The idea of a conference center — or perhaps even a full-blown convention center — is set to get a more serious look by city officials.
Lawrence city commissioners at their Tuesday evening meeting are being asked to join forces with Kansas University to study the feasibility of a convention center and hotel development.
"We need to find out if it's built whether they will come," City Manager David Corliss said.
As it is proposed, the city and KU would send out a joint request for proposals that would seek to find out:
• How large of a conference or convention center the community could support;
• An evaluation of potential locations for a center;
• Estimates on how much a center may cost, including any funding that likely would be requested from the city.
How much, if at all, public taxpayers would have to participate in a convention center is expected to be a big question.
"I don't think it hurts to look at any of this," City Commissioner Mike Amyx said. "But we have to be mindful that there are a lot of projects out there that will have to compete for the same money. We're still talking about the need for a new police station."
Lawrence officials have researched what Manhattan officials have done to locate a conference center in their downtown. In Manhattan, city officials are funding about $10.8 million of the approximately $30 million project, which includes 15,000 square feet of conference space, a 135-room Hilton hotel and a city-owned parking garage.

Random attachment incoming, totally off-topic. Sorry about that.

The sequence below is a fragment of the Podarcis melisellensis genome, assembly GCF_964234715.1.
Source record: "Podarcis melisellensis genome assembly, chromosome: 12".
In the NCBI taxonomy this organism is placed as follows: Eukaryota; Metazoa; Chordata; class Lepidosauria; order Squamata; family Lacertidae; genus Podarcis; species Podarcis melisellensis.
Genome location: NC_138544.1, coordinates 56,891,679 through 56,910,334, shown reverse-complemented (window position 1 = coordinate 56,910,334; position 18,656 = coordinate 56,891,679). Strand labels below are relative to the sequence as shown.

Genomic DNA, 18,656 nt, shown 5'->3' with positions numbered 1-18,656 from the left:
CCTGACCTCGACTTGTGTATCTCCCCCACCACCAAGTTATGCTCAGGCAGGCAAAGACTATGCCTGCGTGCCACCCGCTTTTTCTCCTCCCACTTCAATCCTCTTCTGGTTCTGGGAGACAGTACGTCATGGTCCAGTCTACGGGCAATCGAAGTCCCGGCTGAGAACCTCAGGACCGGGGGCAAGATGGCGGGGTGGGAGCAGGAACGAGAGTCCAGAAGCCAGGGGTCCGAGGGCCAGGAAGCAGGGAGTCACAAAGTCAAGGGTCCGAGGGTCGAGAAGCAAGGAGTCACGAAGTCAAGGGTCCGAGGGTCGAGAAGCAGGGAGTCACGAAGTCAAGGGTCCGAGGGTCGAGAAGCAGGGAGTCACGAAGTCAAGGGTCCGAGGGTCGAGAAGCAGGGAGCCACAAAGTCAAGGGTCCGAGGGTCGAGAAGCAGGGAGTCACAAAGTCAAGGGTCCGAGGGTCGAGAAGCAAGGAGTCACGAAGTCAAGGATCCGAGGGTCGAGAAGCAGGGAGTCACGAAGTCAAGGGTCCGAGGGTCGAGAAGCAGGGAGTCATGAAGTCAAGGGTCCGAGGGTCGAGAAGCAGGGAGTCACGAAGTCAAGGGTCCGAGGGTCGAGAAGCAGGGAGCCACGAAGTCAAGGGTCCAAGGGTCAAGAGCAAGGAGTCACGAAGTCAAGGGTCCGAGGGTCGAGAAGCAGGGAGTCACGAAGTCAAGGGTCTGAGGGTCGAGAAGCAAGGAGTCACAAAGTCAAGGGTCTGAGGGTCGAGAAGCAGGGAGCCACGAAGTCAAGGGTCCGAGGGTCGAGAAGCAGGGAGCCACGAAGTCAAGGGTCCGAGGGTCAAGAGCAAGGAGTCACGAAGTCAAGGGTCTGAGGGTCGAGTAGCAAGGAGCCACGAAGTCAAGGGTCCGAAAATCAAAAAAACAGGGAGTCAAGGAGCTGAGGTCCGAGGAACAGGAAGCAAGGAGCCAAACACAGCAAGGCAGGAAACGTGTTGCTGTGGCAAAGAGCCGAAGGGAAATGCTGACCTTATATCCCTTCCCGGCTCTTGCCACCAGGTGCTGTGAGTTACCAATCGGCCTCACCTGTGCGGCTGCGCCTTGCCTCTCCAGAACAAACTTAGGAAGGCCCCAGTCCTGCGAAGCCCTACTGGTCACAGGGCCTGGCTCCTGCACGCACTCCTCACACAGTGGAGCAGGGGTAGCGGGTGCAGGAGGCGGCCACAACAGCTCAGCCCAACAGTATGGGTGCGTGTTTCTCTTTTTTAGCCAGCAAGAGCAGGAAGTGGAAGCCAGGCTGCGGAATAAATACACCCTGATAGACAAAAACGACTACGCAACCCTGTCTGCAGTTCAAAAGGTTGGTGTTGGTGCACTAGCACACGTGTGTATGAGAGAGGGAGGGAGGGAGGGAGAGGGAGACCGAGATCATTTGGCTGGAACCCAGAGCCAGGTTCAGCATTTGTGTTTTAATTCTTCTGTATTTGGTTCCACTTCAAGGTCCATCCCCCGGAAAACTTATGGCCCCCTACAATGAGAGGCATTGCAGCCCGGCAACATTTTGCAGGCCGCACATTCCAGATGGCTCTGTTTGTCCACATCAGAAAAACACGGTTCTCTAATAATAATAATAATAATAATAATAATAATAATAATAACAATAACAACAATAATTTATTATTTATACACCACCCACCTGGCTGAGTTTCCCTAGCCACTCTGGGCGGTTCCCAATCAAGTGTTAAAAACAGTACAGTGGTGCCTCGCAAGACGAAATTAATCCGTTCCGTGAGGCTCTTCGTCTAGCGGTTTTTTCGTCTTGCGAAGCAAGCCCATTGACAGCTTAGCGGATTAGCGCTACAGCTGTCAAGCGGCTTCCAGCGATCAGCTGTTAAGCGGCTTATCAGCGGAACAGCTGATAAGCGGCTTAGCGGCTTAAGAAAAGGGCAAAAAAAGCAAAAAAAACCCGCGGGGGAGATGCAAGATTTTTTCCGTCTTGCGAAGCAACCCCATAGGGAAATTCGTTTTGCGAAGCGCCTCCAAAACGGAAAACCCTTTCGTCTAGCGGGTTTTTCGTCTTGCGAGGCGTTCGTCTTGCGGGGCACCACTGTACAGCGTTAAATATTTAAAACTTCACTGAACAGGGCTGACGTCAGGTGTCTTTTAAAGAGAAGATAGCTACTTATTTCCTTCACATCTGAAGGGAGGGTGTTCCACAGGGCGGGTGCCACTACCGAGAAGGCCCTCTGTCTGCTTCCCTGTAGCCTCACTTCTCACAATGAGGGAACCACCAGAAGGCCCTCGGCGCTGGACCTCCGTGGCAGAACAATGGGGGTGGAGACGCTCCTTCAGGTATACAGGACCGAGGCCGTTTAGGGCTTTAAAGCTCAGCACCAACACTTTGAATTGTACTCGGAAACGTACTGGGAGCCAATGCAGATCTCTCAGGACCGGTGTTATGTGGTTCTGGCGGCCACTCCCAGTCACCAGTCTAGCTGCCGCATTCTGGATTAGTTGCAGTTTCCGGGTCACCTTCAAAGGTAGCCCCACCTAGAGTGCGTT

A site for a conference center also is expected to be a big question. Downtown sites, locations closer to campus and sites near Clinton Lake all are expected to be reviewed by consultants.
Talk of a convention center has heated up recently. Downtown property owned by the Journal-World's parent company, The World Company, became a candidate for redevelopment after the newspaper moved its printing operations from its longtime home near Sixth and New Hampshire streets.
KU officials also have been studying the idea of a convention center as part of KU's master planning process, with some discussion of a center near 23rd and Iowa streets.
Tim Caboni, KU's vice chancellor for public affairs, said the university is still interested in a convention center because it often has difficulty accommodating academic conferences. Caboni said KU was particularly interested in looking for partnership opportunities with the city. He said university leaders have an open mind about where a facility ought to be built.
"I don't think we're anywhere near the part of the process where we are talking about sites," Caboni said. "Right now we're just trying to figure out if it is viable and what that would look like."
Corliss said he anticipated a feasibility study could be completed by late spring or early summer.
City commissioners will consider the issue at their 6:35 p.m. meeting on Tuesday.